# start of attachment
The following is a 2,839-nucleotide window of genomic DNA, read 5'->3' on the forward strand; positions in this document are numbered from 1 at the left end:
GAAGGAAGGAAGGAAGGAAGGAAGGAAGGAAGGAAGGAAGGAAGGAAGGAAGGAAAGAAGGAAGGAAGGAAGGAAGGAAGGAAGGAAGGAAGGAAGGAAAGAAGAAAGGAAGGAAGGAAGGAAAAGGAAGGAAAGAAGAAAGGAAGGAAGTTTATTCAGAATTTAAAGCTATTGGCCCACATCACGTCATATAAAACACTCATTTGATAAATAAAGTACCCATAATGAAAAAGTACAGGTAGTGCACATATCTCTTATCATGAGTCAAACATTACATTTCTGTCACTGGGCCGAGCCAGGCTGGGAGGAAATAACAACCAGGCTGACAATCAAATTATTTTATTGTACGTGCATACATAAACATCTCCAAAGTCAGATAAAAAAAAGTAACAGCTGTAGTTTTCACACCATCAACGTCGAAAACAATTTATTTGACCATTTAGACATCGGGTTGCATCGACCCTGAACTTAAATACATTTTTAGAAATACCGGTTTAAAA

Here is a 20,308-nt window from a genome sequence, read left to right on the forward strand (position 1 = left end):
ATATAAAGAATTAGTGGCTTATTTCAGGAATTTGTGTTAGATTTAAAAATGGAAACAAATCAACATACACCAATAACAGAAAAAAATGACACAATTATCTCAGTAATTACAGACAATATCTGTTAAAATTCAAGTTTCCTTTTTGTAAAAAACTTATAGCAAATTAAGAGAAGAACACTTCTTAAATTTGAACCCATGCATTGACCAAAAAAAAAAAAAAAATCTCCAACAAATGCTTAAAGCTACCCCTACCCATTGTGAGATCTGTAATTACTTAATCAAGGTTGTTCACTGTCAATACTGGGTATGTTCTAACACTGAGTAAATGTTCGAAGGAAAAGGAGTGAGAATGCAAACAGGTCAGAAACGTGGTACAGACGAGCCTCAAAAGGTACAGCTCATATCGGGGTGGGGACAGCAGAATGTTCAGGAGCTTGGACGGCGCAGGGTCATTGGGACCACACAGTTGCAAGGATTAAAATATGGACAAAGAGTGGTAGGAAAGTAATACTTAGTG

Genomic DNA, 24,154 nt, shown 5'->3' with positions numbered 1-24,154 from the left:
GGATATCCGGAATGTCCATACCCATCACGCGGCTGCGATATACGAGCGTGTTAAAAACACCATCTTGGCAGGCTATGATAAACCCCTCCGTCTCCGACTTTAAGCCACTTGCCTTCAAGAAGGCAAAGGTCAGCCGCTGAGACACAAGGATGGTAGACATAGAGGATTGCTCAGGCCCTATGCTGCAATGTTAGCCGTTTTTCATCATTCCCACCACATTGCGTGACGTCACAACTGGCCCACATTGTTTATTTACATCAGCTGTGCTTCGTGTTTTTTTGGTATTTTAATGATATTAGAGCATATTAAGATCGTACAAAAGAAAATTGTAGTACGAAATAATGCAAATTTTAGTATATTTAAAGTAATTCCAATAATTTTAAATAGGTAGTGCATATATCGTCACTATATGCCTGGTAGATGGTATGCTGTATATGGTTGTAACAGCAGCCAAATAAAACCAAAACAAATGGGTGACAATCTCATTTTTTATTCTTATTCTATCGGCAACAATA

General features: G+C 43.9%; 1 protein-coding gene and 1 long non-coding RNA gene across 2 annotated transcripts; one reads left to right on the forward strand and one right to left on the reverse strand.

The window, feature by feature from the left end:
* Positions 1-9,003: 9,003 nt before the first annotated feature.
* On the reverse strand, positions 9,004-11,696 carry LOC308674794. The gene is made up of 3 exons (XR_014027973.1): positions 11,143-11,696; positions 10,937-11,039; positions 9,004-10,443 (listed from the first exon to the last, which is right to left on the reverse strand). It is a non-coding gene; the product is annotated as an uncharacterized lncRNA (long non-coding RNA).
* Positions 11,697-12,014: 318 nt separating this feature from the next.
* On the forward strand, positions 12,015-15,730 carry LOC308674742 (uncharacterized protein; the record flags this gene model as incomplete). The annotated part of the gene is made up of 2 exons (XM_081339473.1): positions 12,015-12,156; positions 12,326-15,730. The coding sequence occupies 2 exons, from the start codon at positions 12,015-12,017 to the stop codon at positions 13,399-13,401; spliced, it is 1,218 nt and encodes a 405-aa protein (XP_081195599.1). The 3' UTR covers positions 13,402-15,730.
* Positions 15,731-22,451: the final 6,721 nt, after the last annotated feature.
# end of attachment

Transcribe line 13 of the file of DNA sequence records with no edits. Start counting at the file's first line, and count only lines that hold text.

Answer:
* Positions 15,731-22,451: the final 6,721 nt, after the last annotated feature.